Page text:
The partnership would likely have ended there if not for Green’s idea for the musical.

“Andrea played me the first couple of songs over the phone, and they were amazing,” Maebori recalls. “Still, I could see where my kids could do this, but I didn’t understand how the HMS kids could participate.”

But Green, who at 28 had already spent years connecting with mentally ill and handicapped people through music, pictured the possibilities.

At the earliest rehearsals, it was as if something magical was happening, Maebori says. For some children who had some limited speech, the musical was a chance to sing. Still others found different ways to express themselves, perhaps by moving to the music or with facial expressions.

“In that first year, we were amazed at the transformation at both schools,” says Maebori, who retired last year following the 30th production. “In terms of my kids, it was the opportunity to show what is really human about each other, despite differences. This was a life skill. It was something that will impact them for the rest of their lives.”

Among the transformed, GFS alumna Thea Suchodolski became an educator of the blind and visually impaired. She says her career path was determined in large part by one extraordinary musical experience in elementary school.

“Today, when asked, I tell people that my desire to advocate for people with disabilities started in third grade,” says Suchodolski, 31. “It probably ends up being a much longer story than they’d like to hear, but the truth is, for me, it all did begin with this project.”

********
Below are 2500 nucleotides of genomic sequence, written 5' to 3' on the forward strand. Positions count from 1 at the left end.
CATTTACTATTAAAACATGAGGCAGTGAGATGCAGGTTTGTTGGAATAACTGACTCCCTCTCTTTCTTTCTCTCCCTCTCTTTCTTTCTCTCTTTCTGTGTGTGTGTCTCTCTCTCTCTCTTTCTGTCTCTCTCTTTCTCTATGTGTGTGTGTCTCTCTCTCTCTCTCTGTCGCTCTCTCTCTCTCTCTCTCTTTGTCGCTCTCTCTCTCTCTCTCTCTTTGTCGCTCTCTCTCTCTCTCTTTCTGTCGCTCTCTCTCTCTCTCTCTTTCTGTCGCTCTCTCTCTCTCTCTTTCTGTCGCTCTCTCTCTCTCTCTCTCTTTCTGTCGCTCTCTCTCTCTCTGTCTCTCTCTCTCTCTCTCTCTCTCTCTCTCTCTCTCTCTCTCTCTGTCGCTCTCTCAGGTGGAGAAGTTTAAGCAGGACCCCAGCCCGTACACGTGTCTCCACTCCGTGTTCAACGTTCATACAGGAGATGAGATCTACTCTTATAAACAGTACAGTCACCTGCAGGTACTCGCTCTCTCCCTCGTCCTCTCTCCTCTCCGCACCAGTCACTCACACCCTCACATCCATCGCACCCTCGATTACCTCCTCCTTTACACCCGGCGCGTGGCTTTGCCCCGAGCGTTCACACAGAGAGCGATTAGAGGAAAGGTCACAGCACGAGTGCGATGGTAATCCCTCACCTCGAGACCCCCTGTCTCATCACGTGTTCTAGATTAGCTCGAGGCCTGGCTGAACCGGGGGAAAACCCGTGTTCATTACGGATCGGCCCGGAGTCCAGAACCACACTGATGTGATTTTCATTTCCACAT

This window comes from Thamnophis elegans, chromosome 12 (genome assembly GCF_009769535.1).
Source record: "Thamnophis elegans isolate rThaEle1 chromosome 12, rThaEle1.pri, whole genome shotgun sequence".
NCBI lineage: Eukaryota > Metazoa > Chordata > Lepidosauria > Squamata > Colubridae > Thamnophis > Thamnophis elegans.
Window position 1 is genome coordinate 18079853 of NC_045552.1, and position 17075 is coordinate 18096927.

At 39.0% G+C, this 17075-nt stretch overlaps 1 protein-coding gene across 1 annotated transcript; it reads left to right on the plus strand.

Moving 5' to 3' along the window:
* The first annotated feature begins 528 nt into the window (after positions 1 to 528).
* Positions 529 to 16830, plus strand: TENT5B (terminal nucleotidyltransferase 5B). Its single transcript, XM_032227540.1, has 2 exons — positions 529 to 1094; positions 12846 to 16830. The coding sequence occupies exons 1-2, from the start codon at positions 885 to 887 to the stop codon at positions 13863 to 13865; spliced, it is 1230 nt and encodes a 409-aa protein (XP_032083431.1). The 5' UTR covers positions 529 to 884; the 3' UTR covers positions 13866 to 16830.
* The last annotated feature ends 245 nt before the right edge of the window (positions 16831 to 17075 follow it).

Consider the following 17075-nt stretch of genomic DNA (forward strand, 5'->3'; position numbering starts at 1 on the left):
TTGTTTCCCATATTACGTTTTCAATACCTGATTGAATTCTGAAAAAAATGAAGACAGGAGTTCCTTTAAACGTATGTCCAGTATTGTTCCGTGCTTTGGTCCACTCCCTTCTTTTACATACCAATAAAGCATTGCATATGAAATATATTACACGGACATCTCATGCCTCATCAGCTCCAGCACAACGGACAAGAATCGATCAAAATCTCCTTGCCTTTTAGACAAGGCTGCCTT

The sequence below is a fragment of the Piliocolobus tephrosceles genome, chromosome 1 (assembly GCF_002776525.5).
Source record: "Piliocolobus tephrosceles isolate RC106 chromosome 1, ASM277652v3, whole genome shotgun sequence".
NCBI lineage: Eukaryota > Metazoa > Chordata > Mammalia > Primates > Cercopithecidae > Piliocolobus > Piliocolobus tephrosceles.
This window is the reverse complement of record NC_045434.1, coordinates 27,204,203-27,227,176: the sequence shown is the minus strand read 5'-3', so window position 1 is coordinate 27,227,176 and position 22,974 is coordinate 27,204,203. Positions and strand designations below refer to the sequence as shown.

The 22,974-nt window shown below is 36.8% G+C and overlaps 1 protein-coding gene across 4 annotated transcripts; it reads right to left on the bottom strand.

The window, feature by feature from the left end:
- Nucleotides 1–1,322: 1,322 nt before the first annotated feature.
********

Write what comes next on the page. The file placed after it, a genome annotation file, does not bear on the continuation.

Suchodolski recalls bonding immediately with her HMS partner Nicole, who while nonverbal, was very expressive.

“When I remember Nicole today, I think of us laughing and pulling pranks, like any childhood friends do,” she explains, adding that the girls remained friends, writing and visiting each other until Nicole died unexpectedly several years later.

“I had never lost a friend before, and I remember feeling angry when people did not understand my grief. To them, she was so different her death did not seem surprising,” she says. “To me, though, it was like losing any one of my GFS classmates, because she was my equal.”
For Suchodolski, the magic was in the time the students spent together working toward a common goal and building real relationships.

For Green, who first gravitated to music as a shy, sensitive kid, the songs are the emotional core. Yet it’s in the way the musicals are constructed, and the fact that everyone has a part, that sparks real understanding between people who previously may have not seen their commonality.

“The whole point is feeling that we’re all in this together, and that we all have a role to play,” says Green. “We just have different ways of expressing ourselves.”

 

September 2013